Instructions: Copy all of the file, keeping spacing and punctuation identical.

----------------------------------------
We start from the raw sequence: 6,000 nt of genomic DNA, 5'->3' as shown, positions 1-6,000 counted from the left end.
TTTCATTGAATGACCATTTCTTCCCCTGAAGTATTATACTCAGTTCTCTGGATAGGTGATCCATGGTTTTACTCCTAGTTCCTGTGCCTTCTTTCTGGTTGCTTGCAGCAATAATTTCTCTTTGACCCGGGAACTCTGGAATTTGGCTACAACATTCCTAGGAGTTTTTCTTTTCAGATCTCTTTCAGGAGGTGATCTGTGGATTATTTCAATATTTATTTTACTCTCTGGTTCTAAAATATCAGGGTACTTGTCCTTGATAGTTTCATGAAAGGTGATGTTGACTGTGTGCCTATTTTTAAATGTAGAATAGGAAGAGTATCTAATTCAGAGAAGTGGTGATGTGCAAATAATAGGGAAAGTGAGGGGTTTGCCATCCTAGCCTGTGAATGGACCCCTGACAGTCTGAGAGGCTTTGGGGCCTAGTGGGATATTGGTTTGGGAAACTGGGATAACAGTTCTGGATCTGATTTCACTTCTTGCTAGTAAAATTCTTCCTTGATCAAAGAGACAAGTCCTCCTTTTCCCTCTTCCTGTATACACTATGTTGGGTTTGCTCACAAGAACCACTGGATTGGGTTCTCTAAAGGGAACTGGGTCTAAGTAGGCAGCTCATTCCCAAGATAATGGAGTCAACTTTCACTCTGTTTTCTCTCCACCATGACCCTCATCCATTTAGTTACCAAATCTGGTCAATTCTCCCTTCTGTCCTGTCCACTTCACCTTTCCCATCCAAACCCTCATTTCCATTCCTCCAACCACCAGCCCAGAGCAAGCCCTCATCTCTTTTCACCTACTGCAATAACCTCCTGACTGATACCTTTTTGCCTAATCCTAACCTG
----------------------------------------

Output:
We start from the raw sequence: 6,000 nt of genomic DNA, 5'->3' as shown, positions 1-6,000 counted from the left end.
TTTCATTGAATGACCATTTCTTCCCCTGAAGTATTATACTCAGTTCTCTGGATAGGTGATCCATGGTTTTACTCCTAGTTCCTGTGCCTTCTTTCTGGTTGCTTGCAGCAATAATTTCTCTTTGACCCGGGAACTCTGGAATTTGGCTACAACATTCCTAGGAGTTTTTCTTTTCAGATCTCTTTCAGGAGGTGATCTGTGGATTATTTCAATATTTATTTTACTCTCTGGTTCTAAAATATCAGGGTACTTGTCCTTGATAGTTTCATGAAAGGTGATGTTGACTGTGTGCCTATTTTTAAATGTAGAATAGGAAGAGTATCTAATTCAGAGAAGTGGTGATGTGCAAATAATAGGGAAAGTGAGGGGTTTGCCATCCTAGCCTGTGAATGGACCCCTGACAGTCTGAGAGGCTTTGGGGCCTAGTGGGATATTGGTTTGGGAAACTGGGATAACAGTTCTGGATCTGATTTCACTTCTTGCTAGTAAAATTCTTCCTTGATCAAAGAGACAAGTCCTCCTTTTCCCTCTTCCTGTATACACTATGTTGGGTTTGCTCACAAGAACCACTGGATTGGGTTCTCTAAAGGGAACTGGGTCTAAGTAGGCAGCTCATTCCCAAGATAATGGAGTCAACTTTCACTCTGTTTTCTCTCCACCATGACCCTCATCCATTTAGTTACCAAATCTGGTCAATTCTCCCTTCTGTCCTGTCCACTTCACCTTTCCCATCCAAACCCTCATTTCCATTCCTCCAACCACCAGCCCAGAGCAAGCCCTCATCTCTTTTCACCTACTGCAATAACCTCCTGACTGATACCTTTTTGCCTAATCCTAACCTG